Copyright © 2007


We know that third quarter economic growth will be good to very good, in spite of the credit crunch. Why? Prices are still rising at a healthy rate. And some inflation is good for economic growth, contrary to what the Federal Reserve may say.

The September Producer Price index for wholesale goods and services rose 1.1 percent, but most of the increase was in food and energy—no surprise in a growing economy. The so-called core rate without food and energy prices rose just 0.1 percent and is up just 2 percent in 12 months. This means that the extreme fluctuations in energy and food prices (due to seasonal demand factors) are not being passed on to other goods and services. What would happen if prices actually began to fall? That is one of the official definitions of a recession!

Here are some reasons we will see good growth for the rest of this year. The September employment report showed 110,000 jobs added to private and government payrolls, while another 118,000 jobs were added in revisions to prior months’ estimated job growth by the Labor Dept. The 4.7 percent unemployment rate means the U.S. economy is still at full employment.

Then retail sales, the main indicator of consumer spending, continue to be healthy. Overall consumer spending is averaging 3 percent and retail sales, its main component, soared 5 percent annualized in September, the strongest showing in at least 2 years. The biggest spending was in health care, as well as catalogs and online sales, each up 1 percent.

In spite of this, growth could be slowing in Q4. Third quarter job growth was half that of 2006, and private sector payrolls are growing at slowest pace in three and one-half years. This alone should keep another interest rate cut on the table at the Fed’s October meeting, says CBS Marketwatch economist Irwin Kellner.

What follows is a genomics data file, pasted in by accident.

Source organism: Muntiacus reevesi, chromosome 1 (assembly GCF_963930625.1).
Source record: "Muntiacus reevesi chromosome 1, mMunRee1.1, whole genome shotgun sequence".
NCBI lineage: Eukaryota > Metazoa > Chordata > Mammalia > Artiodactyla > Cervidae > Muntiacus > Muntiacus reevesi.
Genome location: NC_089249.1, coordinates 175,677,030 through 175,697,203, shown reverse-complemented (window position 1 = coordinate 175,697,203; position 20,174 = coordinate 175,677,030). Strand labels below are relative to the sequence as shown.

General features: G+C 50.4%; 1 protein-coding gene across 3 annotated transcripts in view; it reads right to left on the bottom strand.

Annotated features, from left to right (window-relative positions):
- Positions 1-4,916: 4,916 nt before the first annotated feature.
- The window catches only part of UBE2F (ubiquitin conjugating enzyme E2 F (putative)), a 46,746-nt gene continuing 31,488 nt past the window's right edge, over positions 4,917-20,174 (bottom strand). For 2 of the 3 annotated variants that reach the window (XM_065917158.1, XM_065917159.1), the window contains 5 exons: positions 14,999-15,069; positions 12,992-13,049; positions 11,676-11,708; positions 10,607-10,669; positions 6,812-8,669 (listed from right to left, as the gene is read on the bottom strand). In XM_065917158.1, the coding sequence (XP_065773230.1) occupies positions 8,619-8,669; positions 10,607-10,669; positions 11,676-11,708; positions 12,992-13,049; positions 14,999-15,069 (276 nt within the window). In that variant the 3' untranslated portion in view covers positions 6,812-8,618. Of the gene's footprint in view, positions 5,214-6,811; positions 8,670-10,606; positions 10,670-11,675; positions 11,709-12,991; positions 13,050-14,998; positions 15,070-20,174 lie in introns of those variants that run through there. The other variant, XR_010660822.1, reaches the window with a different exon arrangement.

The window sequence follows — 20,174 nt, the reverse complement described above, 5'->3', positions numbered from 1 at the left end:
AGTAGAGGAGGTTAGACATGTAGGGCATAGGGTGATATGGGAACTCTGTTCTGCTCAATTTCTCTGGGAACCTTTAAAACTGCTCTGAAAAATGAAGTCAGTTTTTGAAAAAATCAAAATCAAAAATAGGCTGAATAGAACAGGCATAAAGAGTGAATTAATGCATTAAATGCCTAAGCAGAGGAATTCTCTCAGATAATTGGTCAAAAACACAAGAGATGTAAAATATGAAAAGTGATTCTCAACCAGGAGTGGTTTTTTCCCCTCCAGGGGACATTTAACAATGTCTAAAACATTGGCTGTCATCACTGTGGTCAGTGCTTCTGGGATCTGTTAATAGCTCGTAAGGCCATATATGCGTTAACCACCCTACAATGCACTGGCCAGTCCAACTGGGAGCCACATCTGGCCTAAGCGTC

Interest rates have barely budged since the Fed’s September rate cut. ARM indexes, such as the Cost of Funds, or Treasury, or LIBOR indexes are still hovering around 5 percent, which means it could be months before holders of adjustable rate mortgage will see any payment relief. Why? Investors are asking for higher returns until the extent of ARM defaults is known. Most of the negatively amortized Option ARMs were issued in the past 2 years, and so they won’t reach their full payment for at least another year. It is that uncertainty that is keeping short-term interest rates high.

How do we know when property valuations return to more normal levels? A measure of housing value used by economist Robert Shiller of Irrational Exuberance fame, is the growth of median incomes. Housing prices over the long term tend to approximate the average increase in household incomes. No surprise, since that is what determines affordability.

Household incomes have increased 5.6 percent per year over the past 35 years.

Yet average home prices have risen more than 50 percent just over the past 6 years, according to the National Association of Realtors. This means housing values have risen 15-20 percent over the historical norm in those years, and so must fall by that amount to return to the historical norms.